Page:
We’re working hard to keep our gardens looking their best. But with fewer staff and volunteers to help, things may look a little different on your visit. Please bear with us in these challenging times.
In this article:
Tulips have long been a popular flower, especially in the Netherlands. In the 1600s, a single bulb could cost more than a smart Amsterdam townhouse.
There are plenty of Iris varieties that can be grown throughout the year, but in spring the electric-blue blooms of Iris reticulata are the ones to look out for.
Hyacinths come in a range of colours: from classic deep indigo through to pinks, purples, magentas and whites. They’re a great choice for fragrance.
Snake's head fritillary
These pink-and-purple-chequered flowers are said to resemble the head of a snake, hence the name. They’re usually found in meadows and some wilder gardens.
Alliums offer a great burst of colour and drama in late May, marking the transition into summer.
From buzzing bees to chattering birds, wildlife can be found right on your doorstep. There's loads you can do for nature in your garden to make it a haven for all sorts of creatures. Find inspiration on how to help the bees, butterflies and hedgehogs who love to visit your garden, and make a promise for nature to create a home for wildlife.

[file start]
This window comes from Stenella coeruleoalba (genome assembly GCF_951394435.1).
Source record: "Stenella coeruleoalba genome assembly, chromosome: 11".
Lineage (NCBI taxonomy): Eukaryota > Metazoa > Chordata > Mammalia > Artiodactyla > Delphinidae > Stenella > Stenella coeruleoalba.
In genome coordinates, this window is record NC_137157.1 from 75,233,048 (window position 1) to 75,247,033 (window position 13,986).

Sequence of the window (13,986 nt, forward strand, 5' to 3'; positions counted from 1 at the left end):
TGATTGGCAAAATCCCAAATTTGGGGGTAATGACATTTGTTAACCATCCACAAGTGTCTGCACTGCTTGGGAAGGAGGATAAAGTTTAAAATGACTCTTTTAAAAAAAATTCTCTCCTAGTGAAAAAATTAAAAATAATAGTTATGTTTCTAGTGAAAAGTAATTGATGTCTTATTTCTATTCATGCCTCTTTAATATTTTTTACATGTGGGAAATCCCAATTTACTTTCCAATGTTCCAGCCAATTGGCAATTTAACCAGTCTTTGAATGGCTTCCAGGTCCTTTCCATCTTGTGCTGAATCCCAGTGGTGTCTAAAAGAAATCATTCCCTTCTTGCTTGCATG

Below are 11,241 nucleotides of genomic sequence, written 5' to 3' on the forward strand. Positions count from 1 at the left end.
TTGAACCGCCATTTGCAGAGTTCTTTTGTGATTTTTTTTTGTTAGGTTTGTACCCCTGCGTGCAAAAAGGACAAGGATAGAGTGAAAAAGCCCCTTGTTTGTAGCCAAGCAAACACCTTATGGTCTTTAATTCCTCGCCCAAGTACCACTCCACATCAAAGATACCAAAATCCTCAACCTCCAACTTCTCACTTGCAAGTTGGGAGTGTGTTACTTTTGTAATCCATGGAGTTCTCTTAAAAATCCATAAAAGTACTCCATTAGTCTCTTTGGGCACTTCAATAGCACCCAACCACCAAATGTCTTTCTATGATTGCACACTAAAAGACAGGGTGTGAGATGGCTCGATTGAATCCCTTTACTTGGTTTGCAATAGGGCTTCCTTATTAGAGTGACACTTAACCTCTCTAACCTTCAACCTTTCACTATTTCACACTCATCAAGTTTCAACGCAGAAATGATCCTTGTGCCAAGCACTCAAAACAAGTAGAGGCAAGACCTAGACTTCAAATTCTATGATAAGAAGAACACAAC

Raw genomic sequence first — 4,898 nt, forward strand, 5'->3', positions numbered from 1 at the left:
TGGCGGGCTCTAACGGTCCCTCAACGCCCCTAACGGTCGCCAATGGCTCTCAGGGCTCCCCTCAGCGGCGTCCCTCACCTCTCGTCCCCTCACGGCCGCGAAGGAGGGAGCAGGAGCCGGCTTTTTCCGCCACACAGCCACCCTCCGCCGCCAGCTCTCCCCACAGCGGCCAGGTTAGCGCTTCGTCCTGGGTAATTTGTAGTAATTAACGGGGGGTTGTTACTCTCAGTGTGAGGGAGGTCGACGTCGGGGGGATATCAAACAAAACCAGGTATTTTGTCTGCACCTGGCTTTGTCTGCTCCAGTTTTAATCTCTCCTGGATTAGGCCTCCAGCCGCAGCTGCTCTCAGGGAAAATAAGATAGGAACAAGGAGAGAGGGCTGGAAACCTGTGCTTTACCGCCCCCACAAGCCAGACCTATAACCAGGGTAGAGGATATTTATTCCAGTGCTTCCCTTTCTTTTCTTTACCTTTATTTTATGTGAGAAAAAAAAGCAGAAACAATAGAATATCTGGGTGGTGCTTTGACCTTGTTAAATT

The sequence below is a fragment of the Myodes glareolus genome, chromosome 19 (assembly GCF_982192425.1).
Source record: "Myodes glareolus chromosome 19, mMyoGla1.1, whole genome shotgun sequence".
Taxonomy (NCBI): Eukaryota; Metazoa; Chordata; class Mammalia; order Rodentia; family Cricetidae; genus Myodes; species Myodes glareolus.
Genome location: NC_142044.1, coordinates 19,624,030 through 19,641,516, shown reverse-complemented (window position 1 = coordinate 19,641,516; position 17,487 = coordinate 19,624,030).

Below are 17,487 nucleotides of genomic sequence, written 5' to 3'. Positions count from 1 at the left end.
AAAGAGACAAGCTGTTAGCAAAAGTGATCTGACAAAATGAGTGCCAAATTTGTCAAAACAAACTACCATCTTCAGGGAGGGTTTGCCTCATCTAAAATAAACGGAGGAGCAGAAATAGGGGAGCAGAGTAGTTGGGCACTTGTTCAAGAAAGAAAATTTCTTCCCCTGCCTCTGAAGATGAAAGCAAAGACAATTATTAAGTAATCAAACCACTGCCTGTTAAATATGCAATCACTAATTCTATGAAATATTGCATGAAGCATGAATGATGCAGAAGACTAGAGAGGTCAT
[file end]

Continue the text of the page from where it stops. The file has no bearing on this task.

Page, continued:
Annuals like cosmos, perenials like bellflower and even herbs like rosemary, lavender and sage are all great sources of food for pollinators like bees and butterflies.
By installing bird boxes and feeding birds you can make sure they thrive. Put your bird box up high in a sheltered site. In spring, provide protein-rich feed, such as fat balls.
By letting some or all of your lawn grow you will make space for many plant and insect species, including butterflies and wildflowers.
These clever boxes will attract a variety of insects including bumblebees, lacewings and ladybirds which will preserve a healthy ecological balance in your garden.